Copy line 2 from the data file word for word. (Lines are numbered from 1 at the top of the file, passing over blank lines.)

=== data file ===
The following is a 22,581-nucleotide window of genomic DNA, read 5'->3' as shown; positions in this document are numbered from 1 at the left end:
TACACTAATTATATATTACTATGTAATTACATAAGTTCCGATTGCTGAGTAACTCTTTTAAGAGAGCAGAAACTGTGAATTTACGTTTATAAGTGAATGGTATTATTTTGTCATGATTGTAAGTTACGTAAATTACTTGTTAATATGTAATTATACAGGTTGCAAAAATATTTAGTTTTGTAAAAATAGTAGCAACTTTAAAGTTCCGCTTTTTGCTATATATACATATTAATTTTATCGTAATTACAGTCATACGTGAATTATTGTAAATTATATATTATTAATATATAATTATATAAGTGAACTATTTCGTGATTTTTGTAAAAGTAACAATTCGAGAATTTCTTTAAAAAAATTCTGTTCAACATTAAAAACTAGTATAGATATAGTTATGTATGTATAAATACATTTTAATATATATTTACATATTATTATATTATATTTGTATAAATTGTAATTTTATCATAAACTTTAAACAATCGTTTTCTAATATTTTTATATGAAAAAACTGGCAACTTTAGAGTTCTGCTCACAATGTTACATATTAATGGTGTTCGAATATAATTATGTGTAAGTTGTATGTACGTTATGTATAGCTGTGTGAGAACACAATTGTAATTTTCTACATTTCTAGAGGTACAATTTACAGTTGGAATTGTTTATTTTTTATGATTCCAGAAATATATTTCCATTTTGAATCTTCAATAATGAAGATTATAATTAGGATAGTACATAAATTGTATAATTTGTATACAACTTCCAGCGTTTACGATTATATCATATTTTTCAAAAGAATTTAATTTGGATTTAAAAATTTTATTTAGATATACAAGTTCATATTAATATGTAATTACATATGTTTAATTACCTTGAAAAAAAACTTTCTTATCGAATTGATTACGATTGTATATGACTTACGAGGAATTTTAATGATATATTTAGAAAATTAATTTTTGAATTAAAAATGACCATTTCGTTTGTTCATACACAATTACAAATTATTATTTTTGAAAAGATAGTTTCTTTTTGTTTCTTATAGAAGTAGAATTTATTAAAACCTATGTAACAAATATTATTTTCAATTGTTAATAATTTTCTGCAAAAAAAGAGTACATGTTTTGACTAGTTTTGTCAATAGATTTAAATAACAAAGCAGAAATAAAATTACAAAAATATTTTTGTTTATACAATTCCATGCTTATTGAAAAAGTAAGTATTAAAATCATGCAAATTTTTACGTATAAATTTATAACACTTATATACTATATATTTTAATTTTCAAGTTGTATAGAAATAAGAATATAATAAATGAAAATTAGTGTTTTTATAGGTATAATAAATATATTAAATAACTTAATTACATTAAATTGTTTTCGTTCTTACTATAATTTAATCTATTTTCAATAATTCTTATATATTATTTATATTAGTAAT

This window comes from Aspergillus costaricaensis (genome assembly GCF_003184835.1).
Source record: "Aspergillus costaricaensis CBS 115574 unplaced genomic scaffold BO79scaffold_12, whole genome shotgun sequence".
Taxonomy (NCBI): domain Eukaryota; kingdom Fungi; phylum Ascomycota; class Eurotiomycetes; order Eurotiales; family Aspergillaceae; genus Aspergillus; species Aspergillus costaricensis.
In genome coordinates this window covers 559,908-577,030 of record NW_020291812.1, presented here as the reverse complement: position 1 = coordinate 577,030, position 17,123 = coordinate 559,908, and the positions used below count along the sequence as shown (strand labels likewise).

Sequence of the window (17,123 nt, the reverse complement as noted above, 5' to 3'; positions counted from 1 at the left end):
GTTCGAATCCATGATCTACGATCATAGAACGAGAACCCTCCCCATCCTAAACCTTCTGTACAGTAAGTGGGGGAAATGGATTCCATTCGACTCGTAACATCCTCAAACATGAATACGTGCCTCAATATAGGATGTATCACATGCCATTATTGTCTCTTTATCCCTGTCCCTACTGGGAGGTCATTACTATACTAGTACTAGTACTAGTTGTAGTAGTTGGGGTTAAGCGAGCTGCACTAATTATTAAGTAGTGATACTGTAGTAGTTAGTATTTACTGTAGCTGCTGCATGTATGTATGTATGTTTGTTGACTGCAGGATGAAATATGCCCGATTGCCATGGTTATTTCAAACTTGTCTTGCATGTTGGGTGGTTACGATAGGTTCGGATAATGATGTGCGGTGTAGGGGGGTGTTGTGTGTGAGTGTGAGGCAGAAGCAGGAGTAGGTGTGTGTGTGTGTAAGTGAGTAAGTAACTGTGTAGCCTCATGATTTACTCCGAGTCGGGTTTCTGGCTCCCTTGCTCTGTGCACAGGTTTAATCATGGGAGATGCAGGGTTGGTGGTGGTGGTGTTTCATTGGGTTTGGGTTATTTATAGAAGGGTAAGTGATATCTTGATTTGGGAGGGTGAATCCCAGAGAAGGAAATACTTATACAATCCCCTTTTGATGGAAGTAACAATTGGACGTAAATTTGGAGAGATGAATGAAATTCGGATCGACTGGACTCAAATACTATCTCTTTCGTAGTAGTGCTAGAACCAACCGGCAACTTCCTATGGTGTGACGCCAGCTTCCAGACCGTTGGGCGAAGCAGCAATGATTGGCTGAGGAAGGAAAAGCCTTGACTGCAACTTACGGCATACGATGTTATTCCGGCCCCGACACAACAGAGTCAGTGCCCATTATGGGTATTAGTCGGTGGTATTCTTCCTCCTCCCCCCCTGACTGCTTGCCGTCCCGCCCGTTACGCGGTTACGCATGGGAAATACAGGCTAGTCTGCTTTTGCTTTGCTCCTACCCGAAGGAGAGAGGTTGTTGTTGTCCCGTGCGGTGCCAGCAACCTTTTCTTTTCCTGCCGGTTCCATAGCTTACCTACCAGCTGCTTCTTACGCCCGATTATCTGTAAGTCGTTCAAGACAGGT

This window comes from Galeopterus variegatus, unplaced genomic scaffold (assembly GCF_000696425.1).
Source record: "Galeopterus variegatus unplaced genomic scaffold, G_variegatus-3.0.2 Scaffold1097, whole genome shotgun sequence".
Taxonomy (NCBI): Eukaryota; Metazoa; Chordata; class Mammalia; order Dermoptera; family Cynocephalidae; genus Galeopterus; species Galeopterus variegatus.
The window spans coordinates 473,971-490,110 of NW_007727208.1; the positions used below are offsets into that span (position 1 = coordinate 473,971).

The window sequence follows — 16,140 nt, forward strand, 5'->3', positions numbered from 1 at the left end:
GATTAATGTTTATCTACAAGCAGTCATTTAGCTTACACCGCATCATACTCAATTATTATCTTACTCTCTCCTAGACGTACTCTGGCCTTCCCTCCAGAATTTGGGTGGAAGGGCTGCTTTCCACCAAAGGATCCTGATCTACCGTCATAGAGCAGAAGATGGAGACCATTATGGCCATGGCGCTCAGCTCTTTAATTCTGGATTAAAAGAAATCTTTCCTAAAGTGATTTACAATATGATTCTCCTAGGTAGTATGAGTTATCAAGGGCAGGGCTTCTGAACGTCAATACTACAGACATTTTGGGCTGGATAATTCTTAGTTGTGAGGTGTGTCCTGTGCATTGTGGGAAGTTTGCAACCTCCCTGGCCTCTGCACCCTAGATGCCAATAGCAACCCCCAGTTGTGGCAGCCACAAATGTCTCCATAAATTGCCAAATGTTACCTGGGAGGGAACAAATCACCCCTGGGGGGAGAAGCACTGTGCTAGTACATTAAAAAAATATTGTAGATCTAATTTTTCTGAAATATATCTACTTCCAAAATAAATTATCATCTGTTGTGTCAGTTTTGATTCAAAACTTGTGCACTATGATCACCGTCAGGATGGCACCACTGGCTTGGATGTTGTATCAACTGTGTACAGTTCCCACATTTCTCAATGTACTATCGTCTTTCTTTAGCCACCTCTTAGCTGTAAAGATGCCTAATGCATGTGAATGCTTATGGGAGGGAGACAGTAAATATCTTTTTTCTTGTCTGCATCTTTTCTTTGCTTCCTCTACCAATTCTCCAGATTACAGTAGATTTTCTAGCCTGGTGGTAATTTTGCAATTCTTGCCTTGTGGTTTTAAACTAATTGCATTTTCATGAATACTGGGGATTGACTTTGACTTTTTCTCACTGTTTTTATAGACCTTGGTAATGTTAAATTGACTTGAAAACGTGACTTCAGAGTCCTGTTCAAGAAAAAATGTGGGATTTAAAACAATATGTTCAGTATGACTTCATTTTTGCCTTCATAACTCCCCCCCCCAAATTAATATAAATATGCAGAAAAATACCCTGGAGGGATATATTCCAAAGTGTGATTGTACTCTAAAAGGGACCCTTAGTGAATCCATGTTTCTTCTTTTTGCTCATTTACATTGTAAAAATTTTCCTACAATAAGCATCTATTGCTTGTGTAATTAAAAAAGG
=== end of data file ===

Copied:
TACACTAATTATATATTACTATGTAATTACATAAGTTCCGATTGCTGAGTAACTCTTTTAAGAGAGCAGAAACTGTGAATTTACGTTTATAAGTGAATGGTATTATTTTGTCATGATTGTAAGTTACGTAAATTACTTGTTAATATGTAATTATACAGGTTGCAAAAATATTTAGTTTTGTAAAAATAGTAGCAACTTTAAAGTTCCGCTTTTTGCTATATATACATATTAATTTTATCGTAATTACAGTCATACGTGAATTATTGTAAATTATATATTATTAATATATAATTATATAAGTGAACTATTTCGTGATTTTTGTAAAAGTAACAATTCGAGAATTTCTTTAAAAAAATTCTGTTCAACATTAAAAACTAGTATAGATATAGTTATGTATGTATAAATACATTTTAATATATATTTACATATTATTATATTATATTTGTATAAATTGTAATTTTATCATAAACTTTAAACAATCGTTTTCTAATATTTTTATATGAAAAAACTGGCAACTTTAGAGTTCTGCTCACAATGTTACATATTAATGGTGTTCGAATATAATTATGTGTAAGTTGTATGTACGTTATGTATAGCTGTGTGAGAACACAATTGTAATTTTCTACATTTCTAGAGGTACAATTTACAGTTGGAATTGTTTATTTTTTATGATTCCAGAAATATATTTCCATTTTGAATCTTCAATAATGAAGATTATAATTAGGATAGTACATAAATTGTATAATTTGTATACAACTTCCAGCGTTTACGATTATATCATATTTTTCAAAAGAATTTAATTTGGATTTAAAAATTTTATTTAGATATACAAGTTCATATTAATATGTAATTACATATGTTTAATTACCTTGAAAAAAAACTTTCTTATCGAATTGATTACGATTGTATATGACTTACGAGGAATTTTAATGATATATTTAGAAAATTAATTTTTGAATTAAAAATGACCATTTCGTTTGTTCATACACAATTACAAATTATTATTTTTGAAAAGATAGTTTCTTTTTGTTTCTTATAGAAGTAGAATTTATTAAAACCTATGTAACAAATATTATTTTCAATTGTTAATAATTTTCTGCAAAAAAAGAGTACATGTTTTGACTAGTTTTGTCAATAGATTTAAATAACAAAGCAGAAATAAAATTACAAAAATATTTTTGTTTATACAATTCCATGCTTATTGAAAAAGTAAGTATTAAAATCATGCAAATTTTTACGTATAAATTTATAACACTTATATACTATATATTTTAATTTTCAAGTTGTATAGAAATAAGAATATAATAAATGAAAATTAGTGTTTTTATAGGTATAATAAATATATTAAATAACTTAATTACATTAAATTGTTTTCGTTCTTACTATAATTTAATCTATTTTCAATAATTCTTATATATTATTTATATTAGTAAT